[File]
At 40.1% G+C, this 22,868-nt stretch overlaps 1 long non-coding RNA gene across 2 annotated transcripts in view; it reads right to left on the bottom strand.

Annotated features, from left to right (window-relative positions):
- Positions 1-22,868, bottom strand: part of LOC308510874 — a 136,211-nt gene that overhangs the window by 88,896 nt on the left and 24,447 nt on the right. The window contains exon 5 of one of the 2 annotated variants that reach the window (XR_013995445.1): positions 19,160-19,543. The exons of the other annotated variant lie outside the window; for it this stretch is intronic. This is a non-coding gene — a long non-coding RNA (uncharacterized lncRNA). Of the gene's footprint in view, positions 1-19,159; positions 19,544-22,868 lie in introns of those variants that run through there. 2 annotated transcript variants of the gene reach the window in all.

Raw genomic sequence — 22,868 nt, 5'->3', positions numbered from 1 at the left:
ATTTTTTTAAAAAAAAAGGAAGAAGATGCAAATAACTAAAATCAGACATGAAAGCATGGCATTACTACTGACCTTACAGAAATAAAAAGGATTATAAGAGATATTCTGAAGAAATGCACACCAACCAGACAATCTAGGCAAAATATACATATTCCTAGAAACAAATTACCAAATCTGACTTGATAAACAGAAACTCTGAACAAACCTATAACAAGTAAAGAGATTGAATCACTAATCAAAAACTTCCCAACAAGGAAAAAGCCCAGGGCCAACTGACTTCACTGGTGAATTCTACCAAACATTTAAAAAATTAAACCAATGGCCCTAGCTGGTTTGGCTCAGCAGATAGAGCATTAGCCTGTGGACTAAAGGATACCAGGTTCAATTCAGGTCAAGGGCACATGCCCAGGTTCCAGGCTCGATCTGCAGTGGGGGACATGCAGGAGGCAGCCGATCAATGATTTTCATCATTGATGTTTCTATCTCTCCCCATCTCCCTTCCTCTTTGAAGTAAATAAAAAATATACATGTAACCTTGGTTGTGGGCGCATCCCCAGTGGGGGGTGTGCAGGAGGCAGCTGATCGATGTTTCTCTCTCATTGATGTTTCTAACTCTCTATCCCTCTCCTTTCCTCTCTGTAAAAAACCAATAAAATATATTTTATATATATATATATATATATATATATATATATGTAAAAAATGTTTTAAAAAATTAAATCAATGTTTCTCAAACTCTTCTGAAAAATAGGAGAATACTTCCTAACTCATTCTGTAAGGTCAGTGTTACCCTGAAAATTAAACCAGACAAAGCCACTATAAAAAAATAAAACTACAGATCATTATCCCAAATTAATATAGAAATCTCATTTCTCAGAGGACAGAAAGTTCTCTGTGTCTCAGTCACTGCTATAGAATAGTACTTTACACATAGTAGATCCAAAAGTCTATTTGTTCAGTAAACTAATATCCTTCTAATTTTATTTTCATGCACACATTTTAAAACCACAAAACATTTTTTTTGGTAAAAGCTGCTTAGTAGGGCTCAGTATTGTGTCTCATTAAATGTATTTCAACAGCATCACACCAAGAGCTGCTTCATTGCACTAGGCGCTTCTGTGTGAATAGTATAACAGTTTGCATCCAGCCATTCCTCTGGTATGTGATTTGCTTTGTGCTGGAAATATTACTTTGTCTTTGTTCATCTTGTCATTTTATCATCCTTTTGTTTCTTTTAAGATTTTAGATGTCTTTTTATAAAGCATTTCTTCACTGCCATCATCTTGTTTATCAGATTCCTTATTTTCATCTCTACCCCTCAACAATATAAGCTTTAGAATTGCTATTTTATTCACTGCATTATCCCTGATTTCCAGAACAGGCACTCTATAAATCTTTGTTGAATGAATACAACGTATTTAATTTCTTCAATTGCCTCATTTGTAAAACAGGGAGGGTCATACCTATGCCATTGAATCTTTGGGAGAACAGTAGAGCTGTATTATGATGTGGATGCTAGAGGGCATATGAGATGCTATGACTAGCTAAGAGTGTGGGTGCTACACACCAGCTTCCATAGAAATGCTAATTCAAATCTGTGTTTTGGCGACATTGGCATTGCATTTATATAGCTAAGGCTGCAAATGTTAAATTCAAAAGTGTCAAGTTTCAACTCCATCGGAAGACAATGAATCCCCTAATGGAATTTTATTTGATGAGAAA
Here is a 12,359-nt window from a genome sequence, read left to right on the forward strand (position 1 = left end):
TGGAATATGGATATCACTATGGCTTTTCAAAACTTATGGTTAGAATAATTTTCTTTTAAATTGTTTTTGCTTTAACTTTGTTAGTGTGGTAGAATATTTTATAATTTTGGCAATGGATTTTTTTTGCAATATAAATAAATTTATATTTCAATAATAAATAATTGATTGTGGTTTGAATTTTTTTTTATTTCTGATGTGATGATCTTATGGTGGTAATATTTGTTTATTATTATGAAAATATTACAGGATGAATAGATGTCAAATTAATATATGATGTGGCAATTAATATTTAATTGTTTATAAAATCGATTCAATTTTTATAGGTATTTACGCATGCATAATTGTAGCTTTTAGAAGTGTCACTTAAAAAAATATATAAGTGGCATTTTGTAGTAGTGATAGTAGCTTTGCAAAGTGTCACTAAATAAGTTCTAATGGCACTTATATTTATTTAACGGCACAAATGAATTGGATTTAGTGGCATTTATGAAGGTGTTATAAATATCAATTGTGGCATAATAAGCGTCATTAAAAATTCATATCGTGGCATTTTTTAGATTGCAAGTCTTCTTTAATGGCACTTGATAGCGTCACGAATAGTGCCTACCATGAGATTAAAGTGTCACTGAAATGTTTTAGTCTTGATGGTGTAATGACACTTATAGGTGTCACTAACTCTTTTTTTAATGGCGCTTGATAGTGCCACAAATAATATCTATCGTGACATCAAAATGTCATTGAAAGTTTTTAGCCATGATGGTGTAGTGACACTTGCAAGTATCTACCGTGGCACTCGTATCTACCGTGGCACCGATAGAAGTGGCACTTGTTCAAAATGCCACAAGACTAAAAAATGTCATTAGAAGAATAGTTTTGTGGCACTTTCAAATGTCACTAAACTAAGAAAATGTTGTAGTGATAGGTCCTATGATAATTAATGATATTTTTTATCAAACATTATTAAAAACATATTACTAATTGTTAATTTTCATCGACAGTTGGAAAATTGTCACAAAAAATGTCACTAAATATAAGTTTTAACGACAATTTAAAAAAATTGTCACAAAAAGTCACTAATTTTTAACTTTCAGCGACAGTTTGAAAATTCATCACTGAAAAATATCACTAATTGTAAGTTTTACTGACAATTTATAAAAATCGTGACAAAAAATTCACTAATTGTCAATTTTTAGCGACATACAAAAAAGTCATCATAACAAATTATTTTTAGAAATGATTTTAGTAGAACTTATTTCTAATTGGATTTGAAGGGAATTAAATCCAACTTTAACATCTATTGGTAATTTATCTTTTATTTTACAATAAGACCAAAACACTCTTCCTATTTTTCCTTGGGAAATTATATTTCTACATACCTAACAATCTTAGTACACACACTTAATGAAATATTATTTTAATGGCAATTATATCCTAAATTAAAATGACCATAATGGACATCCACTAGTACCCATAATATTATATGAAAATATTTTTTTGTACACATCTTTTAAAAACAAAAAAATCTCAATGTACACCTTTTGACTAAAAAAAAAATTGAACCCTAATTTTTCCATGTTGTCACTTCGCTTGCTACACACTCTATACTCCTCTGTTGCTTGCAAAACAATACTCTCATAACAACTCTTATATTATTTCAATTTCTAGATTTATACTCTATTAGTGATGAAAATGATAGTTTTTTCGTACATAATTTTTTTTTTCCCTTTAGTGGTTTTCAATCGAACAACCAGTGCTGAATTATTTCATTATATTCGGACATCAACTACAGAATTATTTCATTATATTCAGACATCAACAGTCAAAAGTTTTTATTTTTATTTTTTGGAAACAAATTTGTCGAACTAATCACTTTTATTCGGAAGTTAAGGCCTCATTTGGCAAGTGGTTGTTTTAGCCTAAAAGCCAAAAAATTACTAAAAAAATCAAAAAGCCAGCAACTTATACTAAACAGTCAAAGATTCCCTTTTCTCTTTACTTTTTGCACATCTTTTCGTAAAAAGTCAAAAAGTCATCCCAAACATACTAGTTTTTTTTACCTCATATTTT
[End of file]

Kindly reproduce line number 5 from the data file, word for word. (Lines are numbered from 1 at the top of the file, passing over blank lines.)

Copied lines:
ATTTTTTTAAAAAAAAAGGAAGAAGATGCAAATAACTAAAATCAGACATGAAAGCATGGCATTACTACTGACCTTACAGAAATAAAAAGGATTATAAGAGATATTCTGAAGAAATGCACACCAACCAGACAATCTAGGCAAAATATACATATTCCTAGAAACAAATTACCAAATCTGACTTGATAAACAGAAACTCTGAACAAACCTATAACAAGTAAAGAGATTGAATCACTAATCAAAAACTTCCCAACAAGGAAAAAGCCCAGGGCCAACTGACTTCACTGGTGAATTCTACCAAACATTTAAAAAATTAAACCAATGGCCCTAGCTGGTTTGGCTCAGCAGATAGAGCATTAGCCTGTGGACTAAAGGATACCAGGTTCAATTCAGGTCAAGGGCACATGCCCAGGTTCCAGGCTCGATCTGCAGTGGGGGACATGCAGGAGGCAGCCGATCAATGATTTTCATCATTGATGTTTCTATCTCTCCCCATCTCCCTTCCTCTTTGAAGTAAATAAAAAATATACATGTAACCTTGGTTGTGGGCGCATCCCCAGTGGGGGGTGTGCAGGAGGCAGCTGATCGATGTTTCTCTCTCATTGATGTTTCTAACTCTCTATCCCTCTCCTTTCCTCTCTGTAAAAAACCAATAAAATATATTTTATATATATATATATATATATATATATATATATGTAAAAAATGTTTTAAAAAATTAAATCAATGTTTCTCAAACTCTTCTGAAAAATAGGAGAATACTTCCTAACTCATTCTGTAAGGTCAGTGTTACCCTGAAAATTAAACCAGACAAAGCCACTATAAAAAAATAAAACTACAGATCATTATCCCAAATTAATATAGAAATCTCATTTCTCAGAGGACAGAAAGTTCTCTGTGTCTCAGTCACTGCTATAGAATAGTACTTTACACATAGTAGATCCAAAAGTCTATTTGTTCAGTAAACTAATATCCTTCTAATTTTATTTTCATGCACACATTTTAAAACCACAAAACATTTTTTTTGGTAAAAGCTGCTTAGTAGGGCTCAGTATTGTGTCTCATTAAATGTATTTCAACAGCATCACACCAAGAGCTGCTTCATTGCACTAGGCGCTTCTGTGTGAATAGTATAACAGTTTGCATCCAGCCATTCCTCTGGTATGTGATTTGCTTTGTGCTGGAAATATTACTTTGTCTTTGTTCATCTTGTCATTTTATCATCCTTTTGTTTCTTTTAAGATTTTAGATGTCTTTTTATAAAGCATTTCTTCACTGCCATCATCTTGTTTATCAGATTCCTTATTTTCATCTCTACCCCTCAACAATATAAGCTTTAGAATTGCTATTTTATTCACTGCATTATCCCTGATTTCCAGAACAGGCACTCTATAAATCTTTGTTGAATGAATACAACGTATTTAATTTCTTCAATTGCCTCATTTGTAAAACAGGGAGGGTCATACCTATGCCATTGAATCTTTGGGAGAACAGTAGAGCTGTATTATGATGTGGATGCTAGAGGGCATATGAGATGCTATGACTAGCTAAGAGTGTGGGTGCTACACACCAGCTTCCATAGAAATGCTAATTCAAATCTGTGTTTTGGCGACATTGGCATTGCATTTATATAGCTAAGGCTGCAAATGTTAAATTCAAAAGTGTCAAGTTTCAACTCCATCGGAAGACAATGAATCCCCTAATGGAATTTTATTTGATGAGAAA